A hybrid power system uses many wind turbine generators (WTG) and solar photovoltaics (PV) in isolated small areas. However, the output power of these renewable sources is not constant and can diverge quickly, which has a serious effect on system frequency and the continuity of demand supply. In order to solve this problem, this paper presents a new frequency control scheme for a hybrid power system to ensure supplying a high-quality power in isolated areas. The proposed power system consists of a WTG, PV, aqua-electrolyzer (AE), fuel cell (FC), battery energy storage system (BESS), flywheel (FW) and diesel engine generator (DEG). Furthermore, plug-in hybrid electric vehicles (EVs) are implemented at the customer side. A full-order observer is utilized to estimate the supply error. Then, the estimated supply error is considered in a frequency domain. The high-frequency component is reduced by BESS and FW; while the low-frequency component of supply error is mitigated using FC, EV and DEG. Two PI controllers are implemented in the proposed system to control the system frequency and reduce the supply error. The epsilon multi-objective genetic algorithm (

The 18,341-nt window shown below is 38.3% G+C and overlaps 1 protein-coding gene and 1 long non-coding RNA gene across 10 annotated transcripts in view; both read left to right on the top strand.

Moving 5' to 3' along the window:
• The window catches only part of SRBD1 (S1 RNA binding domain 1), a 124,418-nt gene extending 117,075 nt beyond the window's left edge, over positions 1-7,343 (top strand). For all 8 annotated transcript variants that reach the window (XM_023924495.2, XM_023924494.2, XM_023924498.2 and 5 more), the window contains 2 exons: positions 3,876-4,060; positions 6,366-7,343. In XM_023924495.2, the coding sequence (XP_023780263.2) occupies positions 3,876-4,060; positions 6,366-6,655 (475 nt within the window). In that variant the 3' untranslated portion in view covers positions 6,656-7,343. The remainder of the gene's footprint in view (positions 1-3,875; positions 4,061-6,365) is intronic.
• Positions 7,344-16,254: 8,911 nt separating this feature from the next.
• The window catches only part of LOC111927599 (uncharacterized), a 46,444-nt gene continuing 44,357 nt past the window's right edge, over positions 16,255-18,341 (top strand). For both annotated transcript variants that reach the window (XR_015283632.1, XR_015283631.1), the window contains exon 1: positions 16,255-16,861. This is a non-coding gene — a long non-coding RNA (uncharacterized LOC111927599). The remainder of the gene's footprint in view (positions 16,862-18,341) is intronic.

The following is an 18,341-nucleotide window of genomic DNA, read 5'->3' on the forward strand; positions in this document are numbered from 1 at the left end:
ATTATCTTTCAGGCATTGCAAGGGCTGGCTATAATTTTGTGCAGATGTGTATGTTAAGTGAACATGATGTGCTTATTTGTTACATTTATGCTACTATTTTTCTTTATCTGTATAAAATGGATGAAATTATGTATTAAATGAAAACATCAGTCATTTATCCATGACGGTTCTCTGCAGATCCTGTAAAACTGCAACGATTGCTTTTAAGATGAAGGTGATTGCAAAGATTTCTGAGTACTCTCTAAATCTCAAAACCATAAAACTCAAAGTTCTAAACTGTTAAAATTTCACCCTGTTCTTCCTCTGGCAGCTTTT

-MOGA) is applied to optimize the controllers’ parameters. The performance of the proposed control scheme is compared with that of recent well-established techniques, such as a PID controller tuned by the quasi-oppositional harmony search algorithm (QOHSA). The effectiveness and robustness of the hybrid power system are investigated under various operating conditions.
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